The 'Millet' concept that was supposed to bring unity to the Ottoman Empire slowly faded away with the rise of nationalism - and that is what is so interesting about the paradox! Earlier the concept of nationalism came from the roots of religion and it was not until the late 17th and early 18th century when the roots shifted from religion to nationalist. That is when people started recognizing the whole region and country as a whole. The region was totally under control and was united but the later incumbency of rulers led the masses into believing that it was the right time for the nationalist movements to take place.
The Balkan Region and Nationalism
With so many ethnic groups under its umbrella, different groups had their own views on nationalism; a melting pot of various cultures however did not see the homogenous mixing of everybody's version of nationalism into a single concept. To understand the outcome of the single concept, one must go through the different nationalist ideologies of different ethnic groups of the Ottoman Empire.
The war of 1877 with Russia marked a new low in the strategic military ability of the Ottoman Imperial forces. With Russia having dealt a decisive blow, the power in the Balkan region weaned and Ottoman was left with the region of Macedonia and Albania. The fear of partition brought the Albanians together and hence the reason of the Albanian concept of nationalism sprouted aftermath the war with Russia.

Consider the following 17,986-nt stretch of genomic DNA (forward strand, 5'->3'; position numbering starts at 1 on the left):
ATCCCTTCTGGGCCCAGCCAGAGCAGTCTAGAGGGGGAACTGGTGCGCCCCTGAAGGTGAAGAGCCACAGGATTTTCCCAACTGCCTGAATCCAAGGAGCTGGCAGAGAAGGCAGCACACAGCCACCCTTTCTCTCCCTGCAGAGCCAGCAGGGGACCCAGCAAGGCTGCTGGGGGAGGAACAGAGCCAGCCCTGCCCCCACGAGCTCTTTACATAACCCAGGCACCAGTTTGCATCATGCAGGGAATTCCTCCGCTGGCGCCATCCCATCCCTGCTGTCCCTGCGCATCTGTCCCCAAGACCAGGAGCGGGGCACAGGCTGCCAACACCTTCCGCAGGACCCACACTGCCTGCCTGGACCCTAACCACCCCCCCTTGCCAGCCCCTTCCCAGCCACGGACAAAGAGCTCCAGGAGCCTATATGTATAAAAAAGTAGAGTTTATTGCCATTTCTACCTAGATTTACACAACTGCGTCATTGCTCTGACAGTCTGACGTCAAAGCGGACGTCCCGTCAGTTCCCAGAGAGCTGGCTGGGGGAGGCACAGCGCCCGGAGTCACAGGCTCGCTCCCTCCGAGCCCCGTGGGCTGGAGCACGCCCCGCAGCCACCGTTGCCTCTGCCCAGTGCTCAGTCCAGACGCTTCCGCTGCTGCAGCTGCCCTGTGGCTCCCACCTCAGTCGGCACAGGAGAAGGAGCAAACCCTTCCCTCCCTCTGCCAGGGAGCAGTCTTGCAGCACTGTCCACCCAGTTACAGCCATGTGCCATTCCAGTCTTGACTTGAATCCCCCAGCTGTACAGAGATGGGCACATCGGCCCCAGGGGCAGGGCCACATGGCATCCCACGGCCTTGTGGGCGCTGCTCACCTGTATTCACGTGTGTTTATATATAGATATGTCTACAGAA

When considering the Arabic regions, their concept of nationalism arose from the fact that in region from Arab to Morocco, people had similar identity, spoke the same language and had the same view and therefore the annexure to the Ottoman Empire was unworthy. However, the rise of Arabic nationalism was quite late and it was not until the early 20th century when they pushed for their freedom. Nationalism of different groups threatened the existence and unity of Ottoman Empire.
Armenians - when they started being marginalized by the original Ottoman people decided a nationalist movement against the state that they termed as their freedom movement. However, with mass support the state ordered the execution of the Armenians that led to the Ottoman genocide episode. However, it was not until things began going out of control when the Ottoman state openly waged a war against the Armenians. The Jewish too got their share of Promised Land from the Ottoman Empire that is modern day Israel. Similarly, Kurds, Serbians, Turks and other groups also asserted their nationalism principles.